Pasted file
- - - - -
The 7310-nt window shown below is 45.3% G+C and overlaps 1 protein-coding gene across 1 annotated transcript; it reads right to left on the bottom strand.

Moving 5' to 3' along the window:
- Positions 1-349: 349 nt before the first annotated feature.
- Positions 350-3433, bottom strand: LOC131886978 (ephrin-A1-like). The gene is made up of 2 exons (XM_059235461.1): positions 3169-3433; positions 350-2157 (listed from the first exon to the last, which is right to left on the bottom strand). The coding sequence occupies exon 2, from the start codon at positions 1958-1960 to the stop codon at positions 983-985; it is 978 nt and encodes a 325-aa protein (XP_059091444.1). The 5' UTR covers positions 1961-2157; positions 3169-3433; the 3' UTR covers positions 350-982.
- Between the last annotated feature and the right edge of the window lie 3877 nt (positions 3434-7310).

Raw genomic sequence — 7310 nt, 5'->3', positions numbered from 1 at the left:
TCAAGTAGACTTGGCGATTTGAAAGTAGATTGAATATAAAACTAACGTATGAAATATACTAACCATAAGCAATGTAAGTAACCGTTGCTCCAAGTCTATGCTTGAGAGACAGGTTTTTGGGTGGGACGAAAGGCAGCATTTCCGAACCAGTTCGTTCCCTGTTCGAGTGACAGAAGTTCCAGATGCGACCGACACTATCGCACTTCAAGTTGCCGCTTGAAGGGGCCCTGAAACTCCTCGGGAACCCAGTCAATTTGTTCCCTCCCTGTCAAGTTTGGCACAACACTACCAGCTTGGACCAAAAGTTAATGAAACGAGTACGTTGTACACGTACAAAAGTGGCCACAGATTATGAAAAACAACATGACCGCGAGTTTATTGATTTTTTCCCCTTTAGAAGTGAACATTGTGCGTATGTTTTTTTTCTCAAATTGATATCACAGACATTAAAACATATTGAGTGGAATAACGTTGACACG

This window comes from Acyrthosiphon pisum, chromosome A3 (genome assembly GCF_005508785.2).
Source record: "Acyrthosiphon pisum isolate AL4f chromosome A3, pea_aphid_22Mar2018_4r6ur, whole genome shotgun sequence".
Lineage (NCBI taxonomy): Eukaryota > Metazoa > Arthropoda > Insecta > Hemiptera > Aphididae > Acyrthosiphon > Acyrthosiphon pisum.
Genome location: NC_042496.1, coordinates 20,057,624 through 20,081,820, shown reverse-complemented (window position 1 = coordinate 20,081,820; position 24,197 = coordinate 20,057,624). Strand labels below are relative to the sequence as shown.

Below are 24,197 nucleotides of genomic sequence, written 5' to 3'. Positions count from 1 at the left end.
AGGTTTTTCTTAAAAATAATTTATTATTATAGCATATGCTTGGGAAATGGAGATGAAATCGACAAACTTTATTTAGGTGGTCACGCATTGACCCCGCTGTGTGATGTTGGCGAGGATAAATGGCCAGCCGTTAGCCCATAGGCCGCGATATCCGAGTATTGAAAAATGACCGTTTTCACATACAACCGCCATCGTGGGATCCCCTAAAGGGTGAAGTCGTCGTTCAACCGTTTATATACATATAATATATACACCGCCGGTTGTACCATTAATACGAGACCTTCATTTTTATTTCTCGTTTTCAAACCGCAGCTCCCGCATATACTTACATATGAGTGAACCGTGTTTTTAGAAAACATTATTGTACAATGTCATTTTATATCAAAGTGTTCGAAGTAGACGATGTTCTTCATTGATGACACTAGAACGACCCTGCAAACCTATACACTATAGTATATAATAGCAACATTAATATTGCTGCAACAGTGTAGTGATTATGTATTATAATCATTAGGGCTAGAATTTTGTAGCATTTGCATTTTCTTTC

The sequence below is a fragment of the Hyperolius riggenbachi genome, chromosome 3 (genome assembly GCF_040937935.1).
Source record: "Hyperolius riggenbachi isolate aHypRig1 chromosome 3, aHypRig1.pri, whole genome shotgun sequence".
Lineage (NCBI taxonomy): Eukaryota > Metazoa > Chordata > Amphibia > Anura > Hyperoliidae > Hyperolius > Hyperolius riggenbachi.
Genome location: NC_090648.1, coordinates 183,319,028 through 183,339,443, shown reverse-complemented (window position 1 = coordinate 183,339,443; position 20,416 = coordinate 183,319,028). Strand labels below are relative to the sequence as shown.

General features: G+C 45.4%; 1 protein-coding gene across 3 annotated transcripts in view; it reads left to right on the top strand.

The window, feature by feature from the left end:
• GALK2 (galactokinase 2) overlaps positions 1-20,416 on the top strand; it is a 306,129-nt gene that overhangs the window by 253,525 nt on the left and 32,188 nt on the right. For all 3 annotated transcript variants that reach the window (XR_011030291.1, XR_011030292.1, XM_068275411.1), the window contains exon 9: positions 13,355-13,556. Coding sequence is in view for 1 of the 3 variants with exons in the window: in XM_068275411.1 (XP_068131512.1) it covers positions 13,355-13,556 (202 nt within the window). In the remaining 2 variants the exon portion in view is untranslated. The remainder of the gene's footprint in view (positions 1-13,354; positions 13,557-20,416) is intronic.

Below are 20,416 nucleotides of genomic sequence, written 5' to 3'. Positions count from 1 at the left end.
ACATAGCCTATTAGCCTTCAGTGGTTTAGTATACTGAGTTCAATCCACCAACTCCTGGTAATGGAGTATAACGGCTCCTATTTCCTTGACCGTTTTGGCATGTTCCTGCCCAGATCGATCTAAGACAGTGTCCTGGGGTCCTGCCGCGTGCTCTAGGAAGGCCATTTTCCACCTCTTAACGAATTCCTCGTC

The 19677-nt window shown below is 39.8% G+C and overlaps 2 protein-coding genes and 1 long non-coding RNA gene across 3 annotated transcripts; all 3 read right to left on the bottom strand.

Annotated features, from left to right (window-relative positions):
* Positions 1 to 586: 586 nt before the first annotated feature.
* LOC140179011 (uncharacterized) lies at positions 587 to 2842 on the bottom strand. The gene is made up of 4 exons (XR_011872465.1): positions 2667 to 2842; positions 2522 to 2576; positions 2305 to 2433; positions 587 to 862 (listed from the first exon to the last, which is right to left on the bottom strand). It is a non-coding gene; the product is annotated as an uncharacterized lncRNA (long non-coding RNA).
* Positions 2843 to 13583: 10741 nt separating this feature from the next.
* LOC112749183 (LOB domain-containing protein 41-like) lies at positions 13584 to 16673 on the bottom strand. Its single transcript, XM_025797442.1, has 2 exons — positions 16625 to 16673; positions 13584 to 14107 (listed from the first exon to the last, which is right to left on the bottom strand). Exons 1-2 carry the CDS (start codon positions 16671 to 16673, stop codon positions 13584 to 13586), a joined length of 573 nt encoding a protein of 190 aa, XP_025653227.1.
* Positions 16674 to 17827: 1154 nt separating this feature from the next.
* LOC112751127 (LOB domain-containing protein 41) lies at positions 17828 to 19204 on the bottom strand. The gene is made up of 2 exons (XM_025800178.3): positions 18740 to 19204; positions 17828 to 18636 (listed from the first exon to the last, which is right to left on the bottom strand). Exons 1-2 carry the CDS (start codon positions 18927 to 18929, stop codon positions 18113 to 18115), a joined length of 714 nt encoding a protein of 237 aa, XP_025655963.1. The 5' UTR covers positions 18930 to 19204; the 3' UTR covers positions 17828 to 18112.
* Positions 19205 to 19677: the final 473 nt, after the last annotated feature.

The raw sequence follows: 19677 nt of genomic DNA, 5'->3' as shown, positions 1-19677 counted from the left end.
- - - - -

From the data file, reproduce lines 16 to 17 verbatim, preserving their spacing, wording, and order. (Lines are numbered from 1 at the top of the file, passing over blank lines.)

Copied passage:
Lineage (NCBI taxonomy): Eukaryota > Metazoa > Chordata > Amphibia > Anura > Hyperoliidae > Hyperolius > Hyperolius riggenbachi.
Genome location: NC_090648.1, coordinates 183,319,028 through 183,339,443, shown reverse-complemented (window position 1 = coordinate 183,339,443; position 20,416 = coordinate 183,319,028). Strand labels below are relative to the sequence as shown.